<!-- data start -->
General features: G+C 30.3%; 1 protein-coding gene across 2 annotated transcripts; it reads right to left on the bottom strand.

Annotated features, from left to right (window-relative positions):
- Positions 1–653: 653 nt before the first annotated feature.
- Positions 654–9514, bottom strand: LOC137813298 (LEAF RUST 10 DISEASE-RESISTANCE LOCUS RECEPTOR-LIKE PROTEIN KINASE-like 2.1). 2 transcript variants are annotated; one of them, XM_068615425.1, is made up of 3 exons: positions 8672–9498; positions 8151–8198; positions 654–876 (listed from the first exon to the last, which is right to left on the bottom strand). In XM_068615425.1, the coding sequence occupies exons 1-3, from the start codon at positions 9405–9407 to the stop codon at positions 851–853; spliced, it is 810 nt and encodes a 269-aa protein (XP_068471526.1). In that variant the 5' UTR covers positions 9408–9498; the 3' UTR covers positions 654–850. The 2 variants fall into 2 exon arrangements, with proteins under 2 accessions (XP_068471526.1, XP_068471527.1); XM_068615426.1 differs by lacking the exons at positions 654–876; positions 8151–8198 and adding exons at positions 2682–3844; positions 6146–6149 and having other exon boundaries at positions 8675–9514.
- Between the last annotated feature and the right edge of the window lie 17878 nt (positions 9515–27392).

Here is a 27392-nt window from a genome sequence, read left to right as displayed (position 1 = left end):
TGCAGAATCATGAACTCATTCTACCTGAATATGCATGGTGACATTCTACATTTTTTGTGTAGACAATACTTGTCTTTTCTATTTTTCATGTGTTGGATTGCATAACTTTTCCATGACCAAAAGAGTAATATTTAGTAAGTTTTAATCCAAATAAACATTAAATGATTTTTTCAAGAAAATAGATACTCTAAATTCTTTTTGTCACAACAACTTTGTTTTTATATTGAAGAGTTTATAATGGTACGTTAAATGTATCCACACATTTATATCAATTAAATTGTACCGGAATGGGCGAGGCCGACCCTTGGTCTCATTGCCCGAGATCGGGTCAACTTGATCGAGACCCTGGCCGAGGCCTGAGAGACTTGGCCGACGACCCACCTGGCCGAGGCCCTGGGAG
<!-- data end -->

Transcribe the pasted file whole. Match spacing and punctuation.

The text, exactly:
General features: G+C 30.3%; 1 protein-coding gene across 2 annotated transcripts; it reads right to left on the bottom strand.

Annotated features, from left to right (window-relative positions):
- Positions 1–653: 653 nt before the first annotated feature.
- Positions 654–9514, bottom strand: LOC137813298 (LEAF RUST 10 DISEASE-RESISTANCE LOCUS RECEPTOR-LIKE PROTEIN KINASE-like 2.1). 2 transcript variants are annotated; one of them, XM_068615425.1, is made up of 3 exons: positions 8672–9498; positions 8151–8198; positions 654–876 (listed from the first exon to the last, which is right to left on the bottom strand). In XM_068615425.1, the coding sequence occupies exons 1-3, from the start codon at positions 9405–9407 to the stop codon at positions 851–853; spliced, it is 810 nt and encodes a 269-aa protein (XP_068471526.1). In that variant the 5' UTR covers positions 9408–9498; the 3' UTR covers positions 654–850. The 2 variants fall into 2 exon arrangements, with proteins under 2 accessions (XP_068471526.1, XP_068471527.1); XM_068615426.1 differs by lacking the exons at positions 654–876; positions 8151–8198 and adding exons at positions 2682–3844; positions 6146–6149 and having other exon boundaries at positions 8675–9514.
- Between the last annotated feature and the right edge of the window lie 17878 nt (positions 9515–27392).

Here is a 27392-nt window from a genome sequence, read left to right as displayed (position 1 = left end):
TGCAGAATCATGAACTCATTCTACCTGAATATGCATGGTGACATTCTACATTTTTTGTGTAGACAATACTTGTCTTTTCTATTTTTCATGTGTTGGATTGCATAACTTTTCCATGACCAAAAGAGTAATATTTAGTAAGTTTTAATCCAAATAAACATTAAATGATTTTTTCAAGAAAATAGATACTCTAAATTCTTTTTGTCACAACAACTTTGTTTTTATATTGAAGAGTTTATAATGGTACGTTAAATGTATCCACACATTTATATCAATTAAATTGTACCGGAATGGGCGAGGCCGACCCTTGGTCTCATTGCCCGAGATCGGGTCAACTTGATCGAGACCCTGGCCGAGGCCTGAGAGACTTGGCCGACGACCCACCTGGCCGAGGCCCTGGGAG